Editors’ Choice: Connecting the Pieces: Using ORCIDs to Improve Research Impact and Repositories

Quantitative data are crucial in the assessment of research impact in the academic world. However, as a young university created in 2009, King Abdullah University of Science and Technology (KAUST) needs to aggregate bibliometrics from researchers coming from diverse origins, not necessarily with the proper affiliations. In this context, the University has launched an institutional repository in September 2012 with the objectives of creating a home for the intellectual outputs of KAUST researchers. Later, the university adopted the first mandated institutional open access policy in the Arab region, effective June 31, 2014. Several projects were then initiated in order to accurately identify the research being done by KAUST authors and bring it into the repository in accordance with the open access policy.

Integration with ORCID has been a key element in this process and the best way to ensure data quality for researcher’s scientific contributions. It included the systematic inclusion and creation, if necessary, of ORCID identifiers in the existing repository system, an institutional membership in ORCID, and the creation of dedicated integration tools. In addition and in cooperation with the Office of Research Evaluation, the Library worked at implementing a Current Research Information System (CRIS) as a standardized common resource to monitor KAUST research outputs. We will present our findings about the CRIS implementation, the ORCID API, the repository statistics as well as our approach in conducting the assessment of research impact in terms of usage by the global research community.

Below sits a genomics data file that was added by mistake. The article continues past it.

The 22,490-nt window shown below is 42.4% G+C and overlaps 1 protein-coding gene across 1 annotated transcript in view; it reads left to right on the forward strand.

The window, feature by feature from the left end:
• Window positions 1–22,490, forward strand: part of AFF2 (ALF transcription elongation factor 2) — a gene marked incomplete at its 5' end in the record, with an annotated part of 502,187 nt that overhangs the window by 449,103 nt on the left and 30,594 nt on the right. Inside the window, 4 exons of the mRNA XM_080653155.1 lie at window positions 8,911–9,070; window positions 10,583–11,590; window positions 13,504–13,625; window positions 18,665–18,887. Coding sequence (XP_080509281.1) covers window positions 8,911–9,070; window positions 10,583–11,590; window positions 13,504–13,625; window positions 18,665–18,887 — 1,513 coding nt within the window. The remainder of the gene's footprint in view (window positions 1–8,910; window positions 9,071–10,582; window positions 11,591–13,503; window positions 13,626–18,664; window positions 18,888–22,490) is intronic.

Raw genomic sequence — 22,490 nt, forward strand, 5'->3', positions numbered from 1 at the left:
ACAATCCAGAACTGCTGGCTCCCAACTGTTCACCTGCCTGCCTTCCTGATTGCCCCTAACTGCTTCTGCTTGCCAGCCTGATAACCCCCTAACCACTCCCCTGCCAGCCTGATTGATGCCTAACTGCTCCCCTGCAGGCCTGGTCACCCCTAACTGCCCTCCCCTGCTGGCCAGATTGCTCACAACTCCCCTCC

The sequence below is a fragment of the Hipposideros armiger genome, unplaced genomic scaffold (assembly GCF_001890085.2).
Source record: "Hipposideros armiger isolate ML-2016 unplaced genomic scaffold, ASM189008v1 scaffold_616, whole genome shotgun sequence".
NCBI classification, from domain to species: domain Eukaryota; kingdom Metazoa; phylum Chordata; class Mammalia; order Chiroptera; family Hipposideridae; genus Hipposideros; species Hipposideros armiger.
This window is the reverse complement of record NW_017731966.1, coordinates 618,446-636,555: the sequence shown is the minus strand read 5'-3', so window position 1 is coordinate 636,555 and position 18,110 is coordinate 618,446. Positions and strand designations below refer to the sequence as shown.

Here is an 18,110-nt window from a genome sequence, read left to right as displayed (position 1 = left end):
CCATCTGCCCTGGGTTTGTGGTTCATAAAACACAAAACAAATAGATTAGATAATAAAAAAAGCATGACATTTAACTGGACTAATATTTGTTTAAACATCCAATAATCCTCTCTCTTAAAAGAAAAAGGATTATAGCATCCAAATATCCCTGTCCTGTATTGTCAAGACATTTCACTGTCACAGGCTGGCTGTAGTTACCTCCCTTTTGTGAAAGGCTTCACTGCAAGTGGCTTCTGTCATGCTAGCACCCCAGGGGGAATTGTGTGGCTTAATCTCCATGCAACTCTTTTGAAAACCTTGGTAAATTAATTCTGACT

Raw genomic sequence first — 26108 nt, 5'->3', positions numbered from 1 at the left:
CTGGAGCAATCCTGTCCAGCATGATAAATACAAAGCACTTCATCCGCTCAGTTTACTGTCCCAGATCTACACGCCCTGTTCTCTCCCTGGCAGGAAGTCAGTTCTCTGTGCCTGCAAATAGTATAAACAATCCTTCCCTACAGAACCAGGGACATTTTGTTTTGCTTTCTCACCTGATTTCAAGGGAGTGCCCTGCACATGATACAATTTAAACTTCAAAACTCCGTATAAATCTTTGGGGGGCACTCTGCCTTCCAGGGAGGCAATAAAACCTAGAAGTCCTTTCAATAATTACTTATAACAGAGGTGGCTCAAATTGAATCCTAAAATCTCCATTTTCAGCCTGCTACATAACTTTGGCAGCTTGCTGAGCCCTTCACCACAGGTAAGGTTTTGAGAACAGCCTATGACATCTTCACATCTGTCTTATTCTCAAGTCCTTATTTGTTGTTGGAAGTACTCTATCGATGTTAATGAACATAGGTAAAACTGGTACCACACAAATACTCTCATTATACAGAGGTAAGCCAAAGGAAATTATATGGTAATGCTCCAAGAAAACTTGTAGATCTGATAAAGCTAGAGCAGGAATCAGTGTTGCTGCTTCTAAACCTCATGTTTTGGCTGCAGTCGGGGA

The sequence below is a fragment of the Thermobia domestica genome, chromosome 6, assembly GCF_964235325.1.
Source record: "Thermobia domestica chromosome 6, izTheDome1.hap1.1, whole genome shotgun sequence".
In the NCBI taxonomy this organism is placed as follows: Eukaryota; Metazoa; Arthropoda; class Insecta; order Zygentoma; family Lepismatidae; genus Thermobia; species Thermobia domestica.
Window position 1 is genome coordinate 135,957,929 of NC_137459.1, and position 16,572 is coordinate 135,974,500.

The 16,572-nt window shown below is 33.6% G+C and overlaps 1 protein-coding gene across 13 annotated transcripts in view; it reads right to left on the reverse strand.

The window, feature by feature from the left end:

Read More: Connecting the pieces: Using ORCIDs to improve research impact and repositories – F1000Research.

This content was selected for Digital Humanities Now by Editor-in-Chief Amanda Morton based on nominations by Editors-at-Large: Thomas Padilla, Antonio Jimenez-Munoz, Shayda Schilleman, Julia Bourbois, Alix Keener, Ryan Watson, Rebecca Napolitano, and Danae Tapia.